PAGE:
Monday, April 23, 2012

Acts 13:4-8


Summary retelling of Acts 13:4-8

(I will be using the name Paul from here on out instead of Saul)

Paul and Barnabas set out from Antioch and came to the island of Cyprus.  They (and John Mark) immediately went into the synagogues and started to preach about Jesus Christ.  They went throughout the whole island, teaching anyone that could listen.  Eventually they came to the proconsul – a Roman position very much like a governor of a region – and his magician.  The magician, Elymas, opposes the teaching of Barnabas and Paul.

Thoughts for Today
First Thought:
Paul, Barnabas, and John Mark immediately go to the synagogues to start their missionary work.  On one hand, the choice to go to the synagogues might seem like taking the easy way out.  After all, if anyone is going to understand the Messiah, it is going to be someone coming from a Jewish mindset.  On the other hand, it is also true that sometimes the people who are the most difficult to change are the people who are the most similar.  Think about whether it is easier to talk about Christianity to a Jew or to a Buddhist.  To the Jew, there is potential for argument because of the many things that are so similar.  With the Buddhist, there is not “alternate interpretation” to argue over.  To the Buddhist, it is all brand new.  So while going to the Jews might seem like taking the easy road, it is also perhaps the most difficult road as well.

Do you think it is easier to get people to understand what you are saying about your faith if they are already religious or not religious at all?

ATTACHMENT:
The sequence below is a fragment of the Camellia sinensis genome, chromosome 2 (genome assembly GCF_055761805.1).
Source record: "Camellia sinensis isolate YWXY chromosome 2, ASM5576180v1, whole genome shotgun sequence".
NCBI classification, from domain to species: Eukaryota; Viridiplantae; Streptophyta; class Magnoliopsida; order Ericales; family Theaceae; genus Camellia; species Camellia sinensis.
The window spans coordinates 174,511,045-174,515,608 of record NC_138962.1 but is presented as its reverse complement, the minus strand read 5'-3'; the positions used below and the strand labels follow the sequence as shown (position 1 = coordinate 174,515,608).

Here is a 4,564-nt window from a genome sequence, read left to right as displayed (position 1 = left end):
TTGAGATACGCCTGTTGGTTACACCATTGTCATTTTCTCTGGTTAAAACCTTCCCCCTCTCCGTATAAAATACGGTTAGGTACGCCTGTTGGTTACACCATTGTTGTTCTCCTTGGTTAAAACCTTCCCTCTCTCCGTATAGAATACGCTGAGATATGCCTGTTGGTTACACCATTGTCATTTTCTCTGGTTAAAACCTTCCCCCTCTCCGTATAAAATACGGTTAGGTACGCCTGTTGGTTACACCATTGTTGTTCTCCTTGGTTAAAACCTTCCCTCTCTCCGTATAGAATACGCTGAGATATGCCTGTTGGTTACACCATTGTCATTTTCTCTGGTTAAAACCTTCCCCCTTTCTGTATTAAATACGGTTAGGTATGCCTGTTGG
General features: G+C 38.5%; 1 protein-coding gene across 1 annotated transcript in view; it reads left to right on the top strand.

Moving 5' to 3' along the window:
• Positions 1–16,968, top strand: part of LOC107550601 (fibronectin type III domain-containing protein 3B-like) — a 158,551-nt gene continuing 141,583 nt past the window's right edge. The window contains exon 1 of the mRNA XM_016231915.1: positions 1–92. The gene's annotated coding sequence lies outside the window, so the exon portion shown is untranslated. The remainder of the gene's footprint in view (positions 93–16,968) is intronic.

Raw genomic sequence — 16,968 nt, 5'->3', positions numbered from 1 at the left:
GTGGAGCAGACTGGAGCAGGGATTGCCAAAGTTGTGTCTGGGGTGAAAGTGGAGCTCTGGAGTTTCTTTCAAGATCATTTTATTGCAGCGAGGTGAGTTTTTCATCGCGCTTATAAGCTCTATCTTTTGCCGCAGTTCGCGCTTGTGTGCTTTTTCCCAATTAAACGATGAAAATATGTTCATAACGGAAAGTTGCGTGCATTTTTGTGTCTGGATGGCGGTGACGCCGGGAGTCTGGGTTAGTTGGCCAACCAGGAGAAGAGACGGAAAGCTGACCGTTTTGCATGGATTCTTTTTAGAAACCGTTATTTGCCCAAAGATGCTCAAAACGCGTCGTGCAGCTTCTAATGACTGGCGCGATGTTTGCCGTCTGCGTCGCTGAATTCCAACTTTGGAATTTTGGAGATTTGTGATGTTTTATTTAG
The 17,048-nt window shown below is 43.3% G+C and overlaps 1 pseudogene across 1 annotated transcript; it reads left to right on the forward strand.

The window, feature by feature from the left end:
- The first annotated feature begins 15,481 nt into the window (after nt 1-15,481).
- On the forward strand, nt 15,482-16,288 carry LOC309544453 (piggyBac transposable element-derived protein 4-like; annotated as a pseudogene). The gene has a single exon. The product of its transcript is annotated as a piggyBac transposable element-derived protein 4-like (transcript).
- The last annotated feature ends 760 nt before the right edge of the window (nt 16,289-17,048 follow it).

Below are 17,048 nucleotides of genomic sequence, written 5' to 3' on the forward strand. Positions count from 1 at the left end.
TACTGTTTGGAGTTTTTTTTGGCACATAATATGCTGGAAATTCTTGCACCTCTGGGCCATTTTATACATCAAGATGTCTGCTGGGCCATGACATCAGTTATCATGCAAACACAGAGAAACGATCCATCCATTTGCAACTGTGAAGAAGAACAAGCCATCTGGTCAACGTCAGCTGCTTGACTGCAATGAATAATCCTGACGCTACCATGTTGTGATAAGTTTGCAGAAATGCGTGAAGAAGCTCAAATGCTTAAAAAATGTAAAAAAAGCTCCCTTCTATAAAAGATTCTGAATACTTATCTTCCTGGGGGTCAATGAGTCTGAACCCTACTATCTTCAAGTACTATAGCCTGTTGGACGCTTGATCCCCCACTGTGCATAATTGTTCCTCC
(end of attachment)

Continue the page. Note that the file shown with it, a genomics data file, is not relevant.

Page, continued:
Second Thought:
The trio of men go throughout the whole island.  They could have stopped at one place and made it their home, but they don’t.  They go everywhere.  They are very thorough.  They are driven by something bigger than themselves.

Why do you think these three were able to give up everything and devote themselves to the Gospel?

Third Thought:
Elymas is called a magician.  We need to stop and think about what the ancient mind typically thinks of when they talk of magic.  We’re not talking about the magic like Harry Potter.  That kind of magic was born out of the Dark ages, which were over 1,000 years after the Greeks and Persians developed their idea of magic.  To an ancient person, a magician was a person who could get someone to do something else.  Someone with a silver-tongue was a magician.  Someone who could speak and the whole crowd would genuinely listen was also a magician.  To the ancient mindset, a magician was more about control over the people around them rather than control over some elemental power.

How does this definition seem to fit better with the story of Elymas and his service to the proconsul Sergius Paulus?

Passage for Tomorrow: Acts 13:9-12
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